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V&A Dundee: Overarching Ambition

17 Oct 2018

<p>Dundee has long been severed from the river which gave it life but in  turning back to the Tay it has rediscovered the timeless appeal of  boundaries between land and water. this has not only altered the city&rsquo;s  geography but placed it firmly on the international map. Photography by  Hufton + Crow.</p>

Dundee has long been severed from the river which gave it life but in turning back to the Tay it has rediscovered the timeless appeal of boundaries between land and water. this has not only altered the city’s geography but placed it firmly on the international map. Photography by Hufton + Crow.

Eight years after winning the competition to build a new design museum on the banks of the River Tay and 12 years after the first conversations surrounding a waterfront set-piece began Dundee’s V&A Museum has opened its doors to an expectant public, but is it £80m well spent? Urban Realm was among the first to step through the cliff-like concrete portal to find out.

Still defined by the 19th century jute trade Dundee took a symbolic step back towards its international roots in November 2010 when the Japanese architectural practice of Kengo Kuma & Associates was unanimously declared the winner of a design competition – amidst much angst at the time from the losing teams, who alleged unfairness in the competition. Despite lingering concerns over process Dundee has since shown remarkable unity in pressing ahead with an expensive public works programme at a time of national austerity, with ordinary Dundonians brought together in common purpose to reconnect the city with its lost waterfront for the first time in a generation.

Addressing journalists at the opening of the waterfront design centre Kuma was inevitably confronted by comparisons with Frank Gehry’s seminal Bilbao confection, with much speculation centring on whether Dundee’s newest edifice can replicate some of the Titanium-clad stardust of the Spanish Guggenheim: “Bilbao is a shiny monument, within the city”, Kuma responded. “With this building we draw people to the river and connect with nature.”

One of the biggest challenges facing Kuma was how to create a building of stature with a relatively modest floor space requirement of just 8,445sq/m. To that end the Japanese architect has balanced the priceless collections on a delicately cantilevered structure, relying on the inherent strength of 30m thick walls and reinforced steel beams to maintain stability of the acrobatic design, even with overhangs which extend as far as 20m beyond the museum footprint. The result is an engineering achievement as much as architectural one, taking the form of two inverted pyramids which separate at ground level and twist to connect to form high-level gallery space with a much larger volume.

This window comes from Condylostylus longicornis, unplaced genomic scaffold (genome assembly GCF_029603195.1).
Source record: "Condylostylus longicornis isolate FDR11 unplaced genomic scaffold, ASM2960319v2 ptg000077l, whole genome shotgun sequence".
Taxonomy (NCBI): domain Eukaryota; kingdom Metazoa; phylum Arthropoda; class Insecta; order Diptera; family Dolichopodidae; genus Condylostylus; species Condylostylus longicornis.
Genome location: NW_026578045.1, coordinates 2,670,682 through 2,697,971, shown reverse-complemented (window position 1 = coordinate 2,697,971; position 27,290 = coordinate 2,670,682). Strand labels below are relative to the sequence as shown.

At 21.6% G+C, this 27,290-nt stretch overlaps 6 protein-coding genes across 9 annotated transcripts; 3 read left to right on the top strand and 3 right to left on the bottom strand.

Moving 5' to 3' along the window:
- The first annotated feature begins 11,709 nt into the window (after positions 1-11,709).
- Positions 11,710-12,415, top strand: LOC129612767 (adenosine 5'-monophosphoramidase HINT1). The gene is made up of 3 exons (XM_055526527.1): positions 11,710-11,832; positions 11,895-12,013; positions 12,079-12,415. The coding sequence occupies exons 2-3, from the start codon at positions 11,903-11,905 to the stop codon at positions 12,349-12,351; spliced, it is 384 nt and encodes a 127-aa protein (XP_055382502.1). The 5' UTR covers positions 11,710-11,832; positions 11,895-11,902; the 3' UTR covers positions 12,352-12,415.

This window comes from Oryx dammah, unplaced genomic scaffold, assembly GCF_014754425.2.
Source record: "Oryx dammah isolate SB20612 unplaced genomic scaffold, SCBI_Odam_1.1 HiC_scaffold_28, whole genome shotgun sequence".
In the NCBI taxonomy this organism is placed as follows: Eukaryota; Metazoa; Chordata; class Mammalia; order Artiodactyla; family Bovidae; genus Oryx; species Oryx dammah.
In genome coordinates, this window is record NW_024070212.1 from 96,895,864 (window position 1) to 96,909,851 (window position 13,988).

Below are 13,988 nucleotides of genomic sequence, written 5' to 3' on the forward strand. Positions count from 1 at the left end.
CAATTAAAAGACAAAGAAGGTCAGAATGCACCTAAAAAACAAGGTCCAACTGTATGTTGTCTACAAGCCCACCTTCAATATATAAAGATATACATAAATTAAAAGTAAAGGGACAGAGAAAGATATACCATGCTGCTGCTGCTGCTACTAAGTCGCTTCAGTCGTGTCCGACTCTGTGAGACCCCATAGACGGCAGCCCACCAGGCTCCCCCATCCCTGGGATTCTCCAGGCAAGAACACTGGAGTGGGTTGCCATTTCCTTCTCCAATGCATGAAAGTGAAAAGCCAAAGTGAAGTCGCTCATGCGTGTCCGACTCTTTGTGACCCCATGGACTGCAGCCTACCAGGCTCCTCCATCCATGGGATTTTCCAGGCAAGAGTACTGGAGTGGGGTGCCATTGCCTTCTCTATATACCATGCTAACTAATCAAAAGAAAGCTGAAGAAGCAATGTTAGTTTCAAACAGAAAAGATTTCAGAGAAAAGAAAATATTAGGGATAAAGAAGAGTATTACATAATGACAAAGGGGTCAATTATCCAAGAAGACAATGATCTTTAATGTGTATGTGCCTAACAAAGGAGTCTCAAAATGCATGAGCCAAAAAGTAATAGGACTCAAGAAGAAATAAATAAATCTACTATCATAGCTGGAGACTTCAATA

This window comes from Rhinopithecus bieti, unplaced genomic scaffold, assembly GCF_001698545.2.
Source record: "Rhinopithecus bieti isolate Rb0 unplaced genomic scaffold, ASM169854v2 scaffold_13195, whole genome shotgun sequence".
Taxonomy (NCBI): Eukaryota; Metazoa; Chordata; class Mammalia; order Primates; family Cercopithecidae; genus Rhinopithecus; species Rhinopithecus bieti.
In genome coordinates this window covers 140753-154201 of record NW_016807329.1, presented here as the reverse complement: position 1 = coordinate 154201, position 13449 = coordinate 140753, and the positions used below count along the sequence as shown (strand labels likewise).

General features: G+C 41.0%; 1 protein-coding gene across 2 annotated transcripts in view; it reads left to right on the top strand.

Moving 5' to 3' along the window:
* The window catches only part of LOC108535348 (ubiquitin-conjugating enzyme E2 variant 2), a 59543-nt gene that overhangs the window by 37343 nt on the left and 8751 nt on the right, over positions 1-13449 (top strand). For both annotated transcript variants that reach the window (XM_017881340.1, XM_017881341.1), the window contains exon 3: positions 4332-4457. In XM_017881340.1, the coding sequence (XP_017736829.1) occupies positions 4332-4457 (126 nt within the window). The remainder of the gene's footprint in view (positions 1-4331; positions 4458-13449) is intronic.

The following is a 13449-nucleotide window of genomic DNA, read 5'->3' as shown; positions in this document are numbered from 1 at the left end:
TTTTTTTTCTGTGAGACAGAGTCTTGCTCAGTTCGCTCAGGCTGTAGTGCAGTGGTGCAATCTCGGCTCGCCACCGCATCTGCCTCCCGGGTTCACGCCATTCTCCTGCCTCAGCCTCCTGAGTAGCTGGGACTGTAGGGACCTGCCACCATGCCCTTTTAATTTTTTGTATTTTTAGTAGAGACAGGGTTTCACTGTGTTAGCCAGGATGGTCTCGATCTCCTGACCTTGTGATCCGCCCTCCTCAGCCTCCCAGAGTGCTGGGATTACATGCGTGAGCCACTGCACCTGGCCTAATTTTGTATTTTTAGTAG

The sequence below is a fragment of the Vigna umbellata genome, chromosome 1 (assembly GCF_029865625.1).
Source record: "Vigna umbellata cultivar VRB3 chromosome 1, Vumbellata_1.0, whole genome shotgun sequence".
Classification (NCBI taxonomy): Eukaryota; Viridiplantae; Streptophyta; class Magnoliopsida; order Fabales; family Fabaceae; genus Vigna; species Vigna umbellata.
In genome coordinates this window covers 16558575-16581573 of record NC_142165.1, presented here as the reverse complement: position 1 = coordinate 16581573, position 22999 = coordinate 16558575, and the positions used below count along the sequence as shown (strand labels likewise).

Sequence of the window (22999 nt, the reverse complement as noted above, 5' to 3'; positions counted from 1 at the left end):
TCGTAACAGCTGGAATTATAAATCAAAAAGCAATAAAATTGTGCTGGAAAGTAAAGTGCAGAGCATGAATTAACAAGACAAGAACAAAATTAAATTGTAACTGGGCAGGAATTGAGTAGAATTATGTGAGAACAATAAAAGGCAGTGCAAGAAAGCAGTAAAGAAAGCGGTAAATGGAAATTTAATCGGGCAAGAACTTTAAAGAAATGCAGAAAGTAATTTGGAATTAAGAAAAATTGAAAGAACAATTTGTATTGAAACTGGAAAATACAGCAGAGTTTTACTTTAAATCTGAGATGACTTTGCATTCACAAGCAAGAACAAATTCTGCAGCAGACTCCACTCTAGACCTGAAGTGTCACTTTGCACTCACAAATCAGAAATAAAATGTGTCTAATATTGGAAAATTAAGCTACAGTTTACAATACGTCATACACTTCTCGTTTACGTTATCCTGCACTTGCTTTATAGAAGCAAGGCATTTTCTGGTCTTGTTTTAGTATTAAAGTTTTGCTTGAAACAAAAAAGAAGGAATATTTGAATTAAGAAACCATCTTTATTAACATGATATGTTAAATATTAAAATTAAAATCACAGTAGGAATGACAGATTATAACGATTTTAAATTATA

The space between forms an open archway, framing views of both the river and city while serving as an oblique reference to The Royal Arch, demolished in favour of an access ramp to the Tay Bridge in 1966. These covered spaces form new and intriguing relationships with the more familiar Dundonian attractions of Union Street, The River Tay and RRS Discovery, all of which can be appreciated anew in a more intimate immediate context. This approach presented particular structural challenges for Arup as Kuma observed: “The tension is very important in the cantilevered sections to create covered spaces, this gives a welcoming atmosphere to the community and is very similar to the cantilevers of Japanese temples, with a large room and covered space.”

Kuma is keen to stress the technological achievements of this approach, which has proven so successful that ideas learned here will be applied to the Tokyo 2020 Olympics Stadium. He said: “A combination of new technology and natural materials is necessary for the future of architecture. Our new stadium will also feature that combination of wood and technology.

Speaking to Urban Realm Kuma added: “The city of Dundee has a very strong basis for the city of design. I like the texture of the stone here. That’s the reason why we used concrete with texture. We added small stones into the concrete that creates a kind of echo to that period of the city. We also tried to create subtle movement with metal joints.” The textured concrete doubles as a form of interconnected shell, uniting the roof, walls and floor in one continuous whole.

Asked about the emerging context of this part of the city Kuma added: “I hope the whole area can work together to achieve a new relationship between the city centre and the water. Maybe each new building can work together. The museum itself is very different from a normal rainscreen system and vertical wall. The building is in harmony with nature.” This harmony necessitated that particular consideration be given to the impact of wind and water, ever present dangers on this vulnerable site. Kuma continued: “Individual spaces are protected by the heavy concrete wall, we have limited small openings. The building itself is protected by the retaining wall. We tried to create natural flow and the whole shape of the building is against the wind.”